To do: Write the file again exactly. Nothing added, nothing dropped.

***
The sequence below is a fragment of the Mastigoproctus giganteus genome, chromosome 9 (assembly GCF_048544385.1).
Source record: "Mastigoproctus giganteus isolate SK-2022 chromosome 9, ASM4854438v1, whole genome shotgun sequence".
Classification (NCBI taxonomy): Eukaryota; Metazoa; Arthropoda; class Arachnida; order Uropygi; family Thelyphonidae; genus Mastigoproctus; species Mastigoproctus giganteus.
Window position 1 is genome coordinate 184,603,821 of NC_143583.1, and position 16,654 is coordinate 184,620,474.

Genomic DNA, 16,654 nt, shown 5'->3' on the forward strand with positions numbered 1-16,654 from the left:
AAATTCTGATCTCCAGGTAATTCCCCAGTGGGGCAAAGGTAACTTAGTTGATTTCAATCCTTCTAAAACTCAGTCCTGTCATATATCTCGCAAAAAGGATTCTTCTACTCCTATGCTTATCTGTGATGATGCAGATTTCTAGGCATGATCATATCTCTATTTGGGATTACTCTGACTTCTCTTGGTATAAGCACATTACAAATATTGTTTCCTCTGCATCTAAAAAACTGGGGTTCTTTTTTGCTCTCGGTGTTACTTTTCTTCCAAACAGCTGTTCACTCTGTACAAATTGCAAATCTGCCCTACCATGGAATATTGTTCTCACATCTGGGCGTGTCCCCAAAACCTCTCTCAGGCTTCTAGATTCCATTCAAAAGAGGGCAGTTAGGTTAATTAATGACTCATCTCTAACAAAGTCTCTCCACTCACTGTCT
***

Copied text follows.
The sequence below is a fragment of the Mastigoproctus giganteus genome, chromosome 9 (assembly GCF_048544385.1).
Source record: "Mastigoproctus giganteus isolate SK-2022 chromosome 9, ASM4854438v1, whole genome shotgun sequence".
Classification (NCBI taxonomy): Eukaryota; Metazoa; Arthropoda; class Arachnida; order Uropygi; family Thelyphonidae; genus Mastigoproctus; species Mastigoproctus giganteus.
Window position 1 is genome coordinate 184,603,821 of NC_143583.1, and position 16,654 is coordinate 184,620,474.

Genomic DNA, 16,654 nt, shown 5'->3' on the forward strand with positions numbered 1-16,654 from the left:
AAATTCTGATCTCCAGGTAATTCCCCAGTGGGGCAAAGGTAACTTAGTTGATTTCAATCCTTCTAAAACTCAGTCCTGTCATATATCTCGCAAAAAGGATTCTTCTACTCCTATGCTTATCTGTGATGATGCAGATTTCTAGGCATGATCATATCTCTATTTGGGATTACTCTGACTTCTCTTGGTATAAGCACATTACAAATATTGTTTCCTCTGCATCTAAAAAACTGGGGTTCTTTTTTGCTCTCGGTGTTACTTTTCTTCCAAACAGCTGTTCACTCTGTACAAATTGCAAATCTGCCCTACCATGGAATATTGTTCTCACATCTGGGCGTGTCCCCAAAACCTCTCTCAGGCTTCTAGATTCCATTCAAAAGAGGGCAGTTAGGTTAATTAATGACTCATCTCTAACAAAGTCTCTCCACTCACTGTCT